New technologies will help – eventually

The good news is that technology has finally caught up with the customer experience problem. Cloud technologies make application integration easier and in-memory databases have the power to hold massive amounts of information from multiple systems together in real time; that would have seemed like science fiction to mainframe developers of the sixties and seventies.

However, we are still in the early wave of the transformation. Companies remain cautious about discarding old systems that work well in favor of new technologies that are less proven. And though companies have a lot of freedom to make changes in their website experiences, the best Web site is only as good as the data behind it. Customer experience executives would do well to make the CIO their best friend right now.

In the meantime, companies do what they have always done. They pave the potholes in the customer experience with people.

People fill the experience potholes – and pay the price

Companies use people to try to ameliorate the long hold times and the call transfers that stem from having to navigate among different archaic systems and process workarounds. It’s an extremely difficult job and it’s why call center turnover rates are so high.

 Q. What is “emotional labor?”

Most people who work directly with customers these days have been trained to suffer. Researchers have even developed a term for it: “emotional labor.” Studies have shown that employees expend a lot of mental energy in the customer experience, such as having to express happiness when they don’t feel it and having to suppress anger and other inappropriate behaviors when customers treat them abusively.

The toll of this emotional labor can become so high that employees can suffer from researchers call “emotional exhaustion,” which expresses itself in burnout, feelings of low accomplishment, and a kind of emotional numbness in which employees are no longer able to summon the positive attitude and empathy that are so necessary to a successful customer experience.

Q. So does that mean I should be looking for a certain type of person to fill roles in the customer experience?

For those who interact directly with customers, yes. Research says that extroverts do better in customer experience roles because they are more naturally inclined to want to interact with others. But these extroverts should also have the ability to do three things:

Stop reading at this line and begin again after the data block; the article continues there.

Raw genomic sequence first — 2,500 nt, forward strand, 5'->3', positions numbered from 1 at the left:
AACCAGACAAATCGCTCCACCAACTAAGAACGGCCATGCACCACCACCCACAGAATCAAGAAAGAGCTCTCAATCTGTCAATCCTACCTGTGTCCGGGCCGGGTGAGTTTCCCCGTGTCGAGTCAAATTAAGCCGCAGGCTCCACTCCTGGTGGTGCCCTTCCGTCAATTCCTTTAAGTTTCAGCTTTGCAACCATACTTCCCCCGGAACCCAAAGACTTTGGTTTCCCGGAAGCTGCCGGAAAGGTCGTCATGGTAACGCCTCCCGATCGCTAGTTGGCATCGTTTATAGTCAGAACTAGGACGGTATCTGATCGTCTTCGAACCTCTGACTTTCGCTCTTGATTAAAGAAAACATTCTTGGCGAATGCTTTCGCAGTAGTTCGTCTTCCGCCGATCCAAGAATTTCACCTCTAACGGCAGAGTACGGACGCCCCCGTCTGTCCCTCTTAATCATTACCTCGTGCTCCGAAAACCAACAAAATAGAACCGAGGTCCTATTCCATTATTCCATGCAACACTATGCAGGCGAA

• Regulate inner emotions
  • Tolerate ambiguity
  • Enjoy helping others

In combination, these factors give employees extra endurance when it comes to dealing with people and more ability to suppress inappropriate behavior (even when customers deserve it).

Q. How should I train employees to act during the customer experience?

Even the best employees can burn out if they are forced to adopt what researchers call “surface acting,” in which employees have to put on the proverbial smile and feign emotions that they aren’t feeling during an encounter with customers. Part of the stress is that customers can sometimes detect the falseness of employees’ emotions, which research says causes customers to react negatively.

Instead, companies should focus on training employees to offer two things:

  • Treat customers with empathy. This means hearing customers out and treating them with dignity and respect at every point in the interaction and acting to defuse emotional tension – without having to put on false emotions such as a painted on smile.
  • Offer customers justice. Employees need to get on the same wavelength as the customer to determine what would constitute a just outcome for the experience in the customer’s mind and then weigh that against the limits the company has set on the experience and come to a mutually agreed upon resolution.

In part, this depends on the degree to which employees are allowed to exercise their own independence and judgment. But it also depends on the preset outcomes that the company builds around the experience. For example, are customer service representatives given the freedom to send a replacement product for one that is one month – or one year – past warranty? Companies need to constantly revisit these outcomes to maintain a good balance between giving employees the power to give customers experiences that lead to positive emotions while not breaking the bank.

Q. To what extent should I try to replace the human customer experience with a digital one?